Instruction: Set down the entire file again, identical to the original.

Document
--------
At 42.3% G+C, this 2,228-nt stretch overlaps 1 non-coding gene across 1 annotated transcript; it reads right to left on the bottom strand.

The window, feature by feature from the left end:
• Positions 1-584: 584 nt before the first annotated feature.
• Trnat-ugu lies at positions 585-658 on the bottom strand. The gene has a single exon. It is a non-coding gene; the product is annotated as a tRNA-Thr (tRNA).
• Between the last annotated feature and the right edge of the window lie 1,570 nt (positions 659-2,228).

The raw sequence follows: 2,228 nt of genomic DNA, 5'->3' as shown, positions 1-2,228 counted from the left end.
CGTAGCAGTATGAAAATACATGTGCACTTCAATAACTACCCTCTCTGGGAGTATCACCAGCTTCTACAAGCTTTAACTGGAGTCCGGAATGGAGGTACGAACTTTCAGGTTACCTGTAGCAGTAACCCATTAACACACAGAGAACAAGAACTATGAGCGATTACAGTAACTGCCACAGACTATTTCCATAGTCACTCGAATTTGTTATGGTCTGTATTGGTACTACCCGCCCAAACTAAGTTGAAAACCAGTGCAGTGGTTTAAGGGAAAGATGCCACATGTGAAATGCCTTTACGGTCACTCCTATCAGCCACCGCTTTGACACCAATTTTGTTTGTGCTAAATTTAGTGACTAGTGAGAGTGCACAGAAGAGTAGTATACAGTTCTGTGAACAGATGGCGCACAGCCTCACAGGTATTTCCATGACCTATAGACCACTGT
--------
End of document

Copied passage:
At 42.3% G+C, this 2,228-nt stretch overlaps 1 non-coding gene across 1 annotated transcript; it reads right to left on the bottom strand.

The window, feature by feature from the left end:
• Positions 1-584: 584 nt before the first annotated feature.
• Trnat-ugu lies at positions 585-658 on the bottom strand. The gene has a single exon. It is a non-coding gene; the product is annotated as a tRNA-Thr (tRNA).
• Between the last annotated feature and the right edge of the window lie 1,570 nt (positions 659-2,228).

The raw sequence follows: 2,228 nt of genomic DNA, 5'->3' as shown, positions 1-2,228 counted from the left end.
CGTAGCAGTATGAAAATACATGTGCACTTCAATAACTACCCTCTCTGGGAGTATCACCAGCTTCTACAAGCTTTAACTGGAGTCCGGAATGGAGGTACGAACTTTCAGGTTACCTGTAGCAGTAACCCATTAACACACAGAGAACAAGAACTATGAGCGATTACAGTAACTGCCACAGACTATTTCCATAGTCACTCGAATTTGTTATGGTCTGTATTGGTACTACCCGCCCAAACTAAGTTGAAAACCAGTGCAGTGGTTTAAGGGAAAGATGCCACATGTGAAATGCCTTTACGGTCACTCCTATCAGCCACCGCTTTGACACCAATTTTGTTTGTGCTAAATTTAGTGACTAGTGAGAGTGCACAGAAGAGTAGTATACAGTTCTGTGAACAGATGGCGCACAGCCTCACAGGTATTTCCATGACCTATAGACCACTGT